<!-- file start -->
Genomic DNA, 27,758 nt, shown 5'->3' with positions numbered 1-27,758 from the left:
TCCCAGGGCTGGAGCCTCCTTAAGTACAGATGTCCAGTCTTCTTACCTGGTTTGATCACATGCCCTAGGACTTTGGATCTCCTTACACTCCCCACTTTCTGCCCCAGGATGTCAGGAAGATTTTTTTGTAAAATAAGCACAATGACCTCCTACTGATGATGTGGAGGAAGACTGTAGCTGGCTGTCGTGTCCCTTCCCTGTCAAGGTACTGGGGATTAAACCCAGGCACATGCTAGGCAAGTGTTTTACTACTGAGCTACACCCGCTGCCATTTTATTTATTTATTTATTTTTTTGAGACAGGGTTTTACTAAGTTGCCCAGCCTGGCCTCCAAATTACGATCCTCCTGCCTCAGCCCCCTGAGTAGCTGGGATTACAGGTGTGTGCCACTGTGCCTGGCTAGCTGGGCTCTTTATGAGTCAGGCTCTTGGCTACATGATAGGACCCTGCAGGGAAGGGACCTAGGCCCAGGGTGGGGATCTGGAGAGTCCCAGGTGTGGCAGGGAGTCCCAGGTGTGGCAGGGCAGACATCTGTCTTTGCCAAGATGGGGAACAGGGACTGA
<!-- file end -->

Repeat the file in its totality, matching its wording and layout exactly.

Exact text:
Genomic DNA, 27,758 nt, shown 5'->3' with positions numbered 1-27,758 from the left:
TCCCAGGGCTGGAGCCTCCTTAAGTACAGATGTCCAGTCTTCTTACCTGGTTTGATCACATGCCCTAGGACTTTGGATCTCCTTACACTCCCCACTTTCTGCCCCAGGATGTCAGGAAGATTTTTTTGTAAAATAAGCACAATGACCTCCTACTGATGATGTGGAGGAAGACTGTAGCTGGCTGTCGTGTCCCTTCCCTGTCAAGGTACTGGGGATTAAACCCAGGCACATGCTAGGCAAGTGTTTTACTACTGAGCTACACCCGCTGCCATTTTATTTATTTATTTATTTTTTTGAGACAGGGTTTTACTAAGTTGCCCAGCCTGGCCTCCAAATTACGATCCTCCTGCCTCAGCCCCCTGAGTAGCTGGGATTACAGGTGTGTGCCACTGTGCCTGGCTAGCTGGGCTCTTTATGAGTCAGGCTCTTGGCTACATGATAGGACCCTGCAGGGAAGGGACCTAGGCCCAGGGTGGGGATCTGGAGAGTCCCAGGTGTGGCAGGGAGTCCCAGGTGTGGCAGGGCAGACATCTGTCTTTGCCAAGATGGGGAACAGGGACTGA